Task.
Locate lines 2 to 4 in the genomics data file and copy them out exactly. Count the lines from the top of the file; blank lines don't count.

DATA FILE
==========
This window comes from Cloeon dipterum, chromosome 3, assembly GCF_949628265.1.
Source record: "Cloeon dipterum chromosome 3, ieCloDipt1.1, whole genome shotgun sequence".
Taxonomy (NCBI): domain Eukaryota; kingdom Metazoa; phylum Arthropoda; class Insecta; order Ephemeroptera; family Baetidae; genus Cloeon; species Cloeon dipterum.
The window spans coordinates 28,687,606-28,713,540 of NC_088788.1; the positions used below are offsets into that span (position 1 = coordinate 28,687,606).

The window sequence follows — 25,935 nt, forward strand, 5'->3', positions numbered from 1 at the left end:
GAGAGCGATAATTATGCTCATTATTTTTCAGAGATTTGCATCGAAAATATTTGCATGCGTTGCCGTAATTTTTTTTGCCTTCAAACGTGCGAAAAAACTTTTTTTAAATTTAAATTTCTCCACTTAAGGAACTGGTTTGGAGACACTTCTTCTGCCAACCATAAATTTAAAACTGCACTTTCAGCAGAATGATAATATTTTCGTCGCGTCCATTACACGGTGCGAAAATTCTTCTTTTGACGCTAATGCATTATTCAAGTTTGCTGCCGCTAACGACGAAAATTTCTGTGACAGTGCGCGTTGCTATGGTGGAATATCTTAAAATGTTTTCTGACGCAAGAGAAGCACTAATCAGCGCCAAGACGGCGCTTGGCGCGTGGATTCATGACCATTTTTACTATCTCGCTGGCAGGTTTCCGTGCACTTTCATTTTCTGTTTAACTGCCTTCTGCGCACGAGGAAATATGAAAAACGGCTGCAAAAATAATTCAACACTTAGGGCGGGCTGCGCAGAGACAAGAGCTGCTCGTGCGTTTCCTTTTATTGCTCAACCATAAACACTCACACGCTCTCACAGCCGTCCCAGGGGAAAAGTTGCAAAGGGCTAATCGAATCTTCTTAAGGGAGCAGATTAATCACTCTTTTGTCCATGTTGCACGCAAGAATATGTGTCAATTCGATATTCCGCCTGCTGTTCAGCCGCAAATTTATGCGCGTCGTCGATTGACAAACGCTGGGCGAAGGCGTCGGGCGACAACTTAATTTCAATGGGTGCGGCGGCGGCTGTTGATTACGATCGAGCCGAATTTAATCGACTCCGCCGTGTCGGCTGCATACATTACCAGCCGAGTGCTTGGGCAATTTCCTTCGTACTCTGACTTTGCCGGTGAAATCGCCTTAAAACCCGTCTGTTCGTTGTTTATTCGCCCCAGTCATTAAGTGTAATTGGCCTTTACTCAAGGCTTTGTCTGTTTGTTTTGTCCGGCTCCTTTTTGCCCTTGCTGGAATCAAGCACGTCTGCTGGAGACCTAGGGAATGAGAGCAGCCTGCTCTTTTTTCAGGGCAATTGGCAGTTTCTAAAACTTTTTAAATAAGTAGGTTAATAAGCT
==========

Source record: "Cloeon dipterum chromosome 3, ieCloDipt1.1, whole genome shotgun sequence".
Taxonomy (NCBI): domain Eukaryota; kingdom Metazoa; phylum Arthropoda; class Insecta; order Ephemeroptera; family Baetidae; genus Cloeon; species Cloeon dipterum.
The window spans coordinates 28,687,606-28,713,540 of NC_088788.1; the positions used below are offsets into that span (position 1 = coordinate 28,687,606).